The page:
Unexpected benefits of a well-known wonder drug

By Naveed Saleh, MD, MS
Published October 2, 2020

Key Takeaways

Although it used to be known as “the wonder drug that works wonders,” we now know that aspirin can be a very dangerous drug largely because it increases the risk of internal bleeding—especially in older adults who drink alcohol, those with a history of ulcers, or those taking anticoagulants. In such populations, the risk of taking aspirin likely outweighs the benefits. Bleeding risk even occurs in those taking low-dose 81-mg formulations (ie, baby aspirin), not just from the regular strength dose of 325 mg.

In people who are at lower risk for bleeds, though, aspirin may provide many benefits that could outweigh the drawbacks, per the experts. These benefits extend well past the commonly known benefits of pain relief and stroke prevention. 

Here are five of aspirin’s unexpected benefits—for neurocognition, pregnancy, and cancer.

Dementia prevention in some

Preclinical studies have indicated that nonsteroidal anti-inflammatory drugs (NSAIDs) could prevent the onset of Alzheimer disease, a hypothesis that’s been supported by various observational studies conducted since the 1990s. 

Based on the results of a meta-analysis of cross-sectional, retrospective, or prospective observational studies, the researchers found that NSAID exposure decreased risk of Alzheimer disease. Drawing from 11 studies that met inclusion criteria, the combined risk estimate for the development of Alzheimer disease was 0.51 with NSAID exposure. In prospective studies, this risk was 0.74, and in studies reporting a duration of aspirin use of 2 or more years, the risk was 0.42.

More recent large, NIH-sponsored clinical trials examining the effects of daily aspirin use in healthy adults aged 65 years or greater provide an important caveat, though. Aspirin use likely doesn’t help those who are healthy, without a supported indication such as a history of stroke or heart attack. It remains to be elucidated whether aspirin proffers any protective effects if taken before the age of 65.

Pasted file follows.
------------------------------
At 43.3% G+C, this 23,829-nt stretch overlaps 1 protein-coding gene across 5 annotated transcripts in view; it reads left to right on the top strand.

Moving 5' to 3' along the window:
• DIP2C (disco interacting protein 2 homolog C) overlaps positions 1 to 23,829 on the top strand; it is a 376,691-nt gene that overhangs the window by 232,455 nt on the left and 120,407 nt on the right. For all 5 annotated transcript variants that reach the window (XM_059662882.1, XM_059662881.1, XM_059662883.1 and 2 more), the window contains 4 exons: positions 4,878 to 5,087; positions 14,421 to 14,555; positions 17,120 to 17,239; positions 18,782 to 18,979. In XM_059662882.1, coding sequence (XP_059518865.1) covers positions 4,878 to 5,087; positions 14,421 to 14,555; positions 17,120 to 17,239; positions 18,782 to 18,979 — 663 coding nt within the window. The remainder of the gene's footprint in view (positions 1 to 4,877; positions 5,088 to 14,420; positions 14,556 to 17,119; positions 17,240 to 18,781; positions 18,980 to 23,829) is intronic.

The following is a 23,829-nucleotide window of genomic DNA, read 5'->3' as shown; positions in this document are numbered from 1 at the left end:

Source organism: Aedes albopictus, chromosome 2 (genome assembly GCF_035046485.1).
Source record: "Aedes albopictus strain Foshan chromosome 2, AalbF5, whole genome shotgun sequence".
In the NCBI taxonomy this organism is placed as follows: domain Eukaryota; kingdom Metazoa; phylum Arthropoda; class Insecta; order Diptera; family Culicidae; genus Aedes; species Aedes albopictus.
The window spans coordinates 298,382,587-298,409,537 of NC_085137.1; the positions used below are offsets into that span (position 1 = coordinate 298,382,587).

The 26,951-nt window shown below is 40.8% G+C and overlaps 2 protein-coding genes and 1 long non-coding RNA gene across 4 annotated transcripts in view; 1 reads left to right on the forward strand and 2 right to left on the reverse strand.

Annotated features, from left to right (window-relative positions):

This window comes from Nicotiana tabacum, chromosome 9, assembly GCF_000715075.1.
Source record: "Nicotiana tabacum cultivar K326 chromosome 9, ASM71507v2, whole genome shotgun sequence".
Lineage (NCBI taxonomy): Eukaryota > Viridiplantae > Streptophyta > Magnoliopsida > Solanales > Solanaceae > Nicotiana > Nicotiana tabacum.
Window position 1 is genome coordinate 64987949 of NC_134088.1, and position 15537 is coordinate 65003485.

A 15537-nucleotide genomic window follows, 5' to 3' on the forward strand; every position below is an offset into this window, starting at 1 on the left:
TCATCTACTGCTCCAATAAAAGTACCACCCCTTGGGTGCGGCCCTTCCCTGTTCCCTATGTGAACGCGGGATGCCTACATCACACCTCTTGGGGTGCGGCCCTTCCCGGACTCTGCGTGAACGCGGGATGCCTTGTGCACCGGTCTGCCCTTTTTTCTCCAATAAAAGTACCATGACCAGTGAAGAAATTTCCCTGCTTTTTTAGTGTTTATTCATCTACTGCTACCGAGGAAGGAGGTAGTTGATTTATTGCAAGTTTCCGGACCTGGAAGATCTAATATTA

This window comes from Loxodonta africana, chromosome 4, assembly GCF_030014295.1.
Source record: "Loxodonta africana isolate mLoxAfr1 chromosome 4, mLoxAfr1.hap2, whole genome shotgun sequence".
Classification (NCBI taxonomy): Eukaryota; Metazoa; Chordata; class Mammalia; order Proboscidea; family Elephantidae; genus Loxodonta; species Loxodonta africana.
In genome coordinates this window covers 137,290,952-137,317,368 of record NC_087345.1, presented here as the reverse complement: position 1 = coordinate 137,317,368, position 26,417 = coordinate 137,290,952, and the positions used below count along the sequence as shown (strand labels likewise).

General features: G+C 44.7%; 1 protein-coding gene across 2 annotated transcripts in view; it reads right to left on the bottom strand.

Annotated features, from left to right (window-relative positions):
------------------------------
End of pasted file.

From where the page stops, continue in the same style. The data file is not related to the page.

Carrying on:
Preeclampsia prevention in some

In 1985, evidence emerged that low-dose aspirin taken during pregnancy could exert a protective effect against preeclampsia. Ever since that time, however, the subject has been controversial, despite a recent trend of taking aspirin while pregnant.

Results from a recent review published in the journal Drugs indicated that low-dose aspirin is effective as secondary prevention of preeclampsia in patients with a history of preeclampsia; however, the effect in those at high risk of preeclampsia but without such history remains to be elucidated. High-risk patients could be given this treatment during the first trimester of pregnancy, but screening procedures need to be researched, the authors noted.

Aspirin efficacy for preeclampsia prevention is dose-dependent, with an optimum dosage—between 75 mg/day and 150 mg/day—to be determined.

As for a mechanism, the authors suggested that in preeclampsia, “platelet TXA2 increases significantly, whereas prostacyclin drops sharply. This imbalance is present from 13 weeks of gestation in patients at high risk. TXA2/PGI2 imbalance can be reversed by 2 weeks of treatment with low-dose aspirin, which inhibits TXA2 secretion, and thus platelet aggregation, without altering secretion of endothelial prostacyclin (PGI2), thereby favoring systemic vasodilatation.”

Preterm birth

In another NIH-sponsored, large-scale clinical trial involving first-time mothers from various countries, researchers tested the effect of daily low-dose aspirin on the prevention of preterm birth starting in the first trimester (as early as the sixth week of pregnancy) and extending up through either the 36th week of pregnancy or until birth.

Publishing in The Lancet, the investigators noted that women taking low-dose aspirin were 11% less likely to deliver prematurely (before 37 weeks) compared with those in the control group. Furthermore, preterm birth occurred in 11.6% of women taking aspirin compared with 13.1% in the control group.